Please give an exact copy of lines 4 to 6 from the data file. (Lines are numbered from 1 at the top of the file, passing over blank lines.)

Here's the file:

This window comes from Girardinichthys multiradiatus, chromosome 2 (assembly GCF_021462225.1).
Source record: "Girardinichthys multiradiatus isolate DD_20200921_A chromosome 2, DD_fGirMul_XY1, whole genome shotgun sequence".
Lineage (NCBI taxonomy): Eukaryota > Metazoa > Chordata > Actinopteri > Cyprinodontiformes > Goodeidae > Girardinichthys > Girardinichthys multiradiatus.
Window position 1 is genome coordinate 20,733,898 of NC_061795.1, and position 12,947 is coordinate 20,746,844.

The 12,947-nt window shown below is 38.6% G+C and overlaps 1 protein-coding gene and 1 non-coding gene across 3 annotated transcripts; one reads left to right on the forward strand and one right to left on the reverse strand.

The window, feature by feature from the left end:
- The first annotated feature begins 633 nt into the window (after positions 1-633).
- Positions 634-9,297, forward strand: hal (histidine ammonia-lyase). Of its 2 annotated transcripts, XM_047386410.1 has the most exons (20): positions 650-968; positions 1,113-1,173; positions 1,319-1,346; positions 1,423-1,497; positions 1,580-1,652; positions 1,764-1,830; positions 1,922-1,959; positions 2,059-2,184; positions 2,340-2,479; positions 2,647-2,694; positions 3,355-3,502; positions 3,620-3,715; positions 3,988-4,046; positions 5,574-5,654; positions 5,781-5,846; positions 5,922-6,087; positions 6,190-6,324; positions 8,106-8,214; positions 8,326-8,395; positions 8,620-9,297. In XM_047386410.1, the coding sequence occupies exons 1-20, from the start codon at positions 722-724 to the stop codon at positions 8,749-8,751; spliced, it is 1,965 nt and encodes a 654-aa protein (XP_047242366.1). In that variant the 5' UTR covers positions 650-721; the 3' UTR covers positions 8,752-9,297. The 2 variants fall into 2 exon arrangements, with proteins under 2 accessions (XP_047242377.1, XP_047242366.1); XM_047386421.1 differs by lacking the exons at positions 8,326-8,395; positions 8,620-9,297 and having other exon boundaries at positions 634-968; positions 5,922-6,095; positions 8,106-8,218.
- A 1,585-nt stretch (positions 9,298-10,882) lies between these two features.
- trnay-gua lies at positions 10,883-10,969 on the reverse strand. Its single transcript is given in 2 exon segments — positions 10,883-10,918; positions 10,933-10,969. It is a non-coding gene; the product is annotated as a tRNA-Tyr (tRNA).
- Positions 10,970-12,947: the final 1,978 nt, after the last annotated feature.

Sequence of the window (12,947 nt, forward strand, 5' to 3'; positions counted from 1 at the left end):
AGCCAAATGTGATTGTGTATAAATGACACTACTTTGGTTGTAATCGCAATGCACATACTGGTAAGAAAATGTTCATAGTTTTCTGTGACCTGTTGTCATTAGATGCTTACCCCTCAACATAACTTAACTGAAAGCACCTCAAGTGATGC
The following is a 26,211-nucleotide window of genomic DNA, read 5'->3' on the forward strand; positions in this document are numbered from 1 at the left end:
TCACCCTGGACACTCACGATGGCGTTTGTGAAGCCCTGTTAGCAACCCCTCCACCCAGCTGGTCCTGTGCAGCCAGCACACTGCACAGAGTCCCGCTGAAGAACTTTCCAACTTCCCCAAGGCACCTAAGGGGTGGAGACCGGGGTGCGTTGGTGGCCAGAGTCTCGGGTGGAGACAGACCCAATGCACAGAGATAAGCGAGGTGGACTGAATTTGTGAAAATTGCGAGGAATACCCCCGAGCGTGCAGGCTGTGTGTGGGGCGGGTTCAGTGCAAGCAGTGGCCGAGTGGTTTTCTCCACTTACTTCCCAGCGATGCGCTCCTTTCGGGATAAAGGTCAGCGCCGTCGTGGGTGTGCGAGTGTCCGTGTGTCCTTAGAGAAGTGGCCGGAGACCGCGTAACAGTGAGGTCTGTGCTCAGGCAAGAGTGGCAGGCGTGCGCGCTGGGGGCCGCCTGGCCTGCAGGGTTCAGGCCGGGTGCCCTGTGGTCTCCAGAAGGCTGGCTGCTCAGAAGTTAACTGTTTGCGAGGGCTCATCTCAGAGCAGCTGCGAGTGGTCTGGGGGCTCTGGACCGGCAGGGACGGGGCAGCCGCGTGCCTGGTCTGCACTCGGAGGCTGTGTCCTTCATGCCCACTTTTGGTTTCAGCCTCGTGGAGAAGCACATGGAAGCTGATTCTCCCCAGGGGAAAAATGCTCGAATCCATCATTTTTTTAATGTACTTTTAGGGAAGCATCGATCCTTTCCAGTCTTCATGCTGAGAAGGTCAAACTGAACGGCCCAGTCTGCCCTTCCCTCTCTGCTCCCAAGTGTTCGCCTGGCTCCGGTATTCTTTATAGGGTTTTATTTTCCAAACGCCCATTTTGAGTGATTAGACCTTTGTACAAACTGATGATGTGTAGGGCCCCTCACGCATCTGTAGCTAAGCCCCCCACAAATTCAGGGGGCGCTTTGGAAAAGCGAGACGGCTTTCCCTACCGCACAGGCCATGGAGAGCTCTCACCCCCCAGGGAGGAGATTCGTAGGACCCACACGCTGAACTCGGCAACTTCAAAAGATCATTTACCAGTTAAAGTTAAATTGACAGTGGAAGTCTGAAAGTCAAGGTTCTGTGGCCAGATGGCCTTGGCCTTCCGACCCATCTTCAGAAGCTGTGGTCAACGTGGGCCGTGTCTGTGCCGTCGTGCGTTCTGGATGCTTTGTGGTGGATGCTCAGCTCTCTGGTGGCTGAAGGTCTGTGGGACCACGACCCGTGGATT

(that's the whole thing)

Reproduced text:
Window position 1 is genome coordinate 20,733,898 of NC_061795.1, and position 12,947 is coordinate 20,746,844.

The 12,947-nt window shown below is 38.6% G+C and overlaps 1 protein-coding gene and 1 non-coding gene across 3 annotated transcripts; one reads left to right on the forward strand and one right to left on the reverse strand.

The window, feature by feature from the left end: